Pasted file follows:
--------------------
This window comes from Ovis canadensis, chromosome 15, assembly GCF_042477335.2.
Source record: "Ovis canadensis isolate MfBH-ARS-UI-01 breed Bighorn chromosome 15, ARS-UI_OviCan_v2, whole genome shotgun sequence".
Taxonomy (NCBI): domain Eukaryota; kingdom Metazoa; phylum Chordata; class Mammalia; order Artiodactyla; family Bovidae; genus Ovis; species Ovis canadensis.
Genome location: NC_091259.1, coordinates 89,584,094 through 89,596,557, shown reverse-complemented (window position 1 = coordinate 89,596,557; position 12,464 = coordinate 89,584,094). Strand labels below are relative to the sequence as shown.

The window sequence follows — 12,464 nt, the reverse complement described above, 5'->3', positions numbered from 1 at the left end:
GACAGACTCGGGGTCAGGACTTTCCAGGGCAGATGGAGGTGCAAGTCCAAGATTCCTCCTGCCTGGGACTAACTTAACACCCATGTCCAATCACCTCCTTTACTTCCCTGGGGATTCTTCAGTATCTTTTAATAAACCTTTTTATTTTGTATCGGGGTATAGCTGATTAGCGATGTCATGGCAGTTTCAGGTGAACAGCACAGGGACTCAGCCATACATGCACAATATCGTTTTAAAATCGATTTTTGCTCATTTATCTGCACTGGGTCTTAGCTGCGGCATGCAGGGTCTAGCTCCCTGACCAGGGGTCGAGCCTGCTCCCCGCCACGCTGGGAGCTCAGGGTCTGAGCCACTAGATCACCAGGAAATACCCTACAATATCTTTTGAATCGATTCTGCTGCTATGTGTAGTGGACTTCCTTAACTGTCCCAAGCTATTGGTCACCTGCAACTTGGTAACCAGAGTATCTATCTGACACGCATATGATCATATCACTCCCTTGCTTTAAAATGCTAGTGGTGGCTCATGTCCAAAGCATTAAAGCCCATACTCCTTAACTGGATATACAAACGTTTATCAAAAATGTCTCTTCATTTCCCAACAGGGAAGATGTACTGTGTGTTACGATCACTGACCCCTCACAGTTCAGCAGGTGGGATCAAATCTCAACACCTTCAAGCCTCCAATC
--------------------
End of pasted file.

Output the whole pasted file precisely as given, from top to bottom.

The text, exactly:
This window comes from Ovis canadensis, chromosome 15, assembly GCF_042477335.2.
Source record: "Ovis canadensis isolate MfBH-ARS-UI-01 breed Bighorn chromosome 15, ARS-UI_OviCan_v2, whole genome shotgun sequence".
Taxonomy (NCBI): domain Eukaryota; kingdom Metazoa; phylum Chordata; class Mammalia; order Artiodactyla; family Bovidae; genus Ovis; species Ovis canadensis.
Genome location: NC_091259.1, coordinates 89,584,094 through 89,596,557, shown reverse-complemented (window position 1 = coordinate 89,596,557; position 12,464 = coordinate 89,584,094). Strand labels below are relative to the sequence as shown.

The window sequence follows — 12,464 nt, the reverse complement described above, 5'->3', positions numbered from 1 at the left end:
GACAGACTCGGGGTCAGGACTTTCCAGGGCAGATGGAGGTGCAAGTCCAAGATTCCTCCTGCCTGGGACTAACTTAACACCCATGTCCAATCACCTCCTTTACTTCCCTGGGGATTCTTCAGTATCTTTTAATAAACCTTTTTATTTTGTATCGGGGTATAGCTGATTAGCGATGTCATGGCAGTTTCAGGTGAACAGCACAGGGACTCAGCCATACATGCACAATATCGTTTTAAAATCGATTTTTGCTCATTTATCTGCACTGGGTCTTAGCTGCGGCATGCAGGGTCTAGCTCCCTGACCAGGGGTCGAGCCTGCTCCCCGCCACGCTGGGAGCTCAGGGTCTGAGCCACTAGATCACCAGGAAATACCCTACAATATCTTTTGAATCGATTCTGCTGCTATGTGTAGTGGACTTCCTTAACTGTCCCAAGCTATTGGTCACCTGCAACTTGGTAACCAGAGTATCTATCTGACACGCATATGATCATATCACTCCCTTGCTTTAAAATGCTAGTGGTGGCTCATGTCCAAAGCATTAAAGCCCATACTCCTTAACTGGATATACAAACGTTTATCAAAAATGTCTCTTCATTTCCCAACAGGGAAGATGTACTGTGTGTTACGATCACTGACCCCTCACAGTTCAGCAGGTGGGATCAAATCTCAACACCTTCAAGCCTCCAATC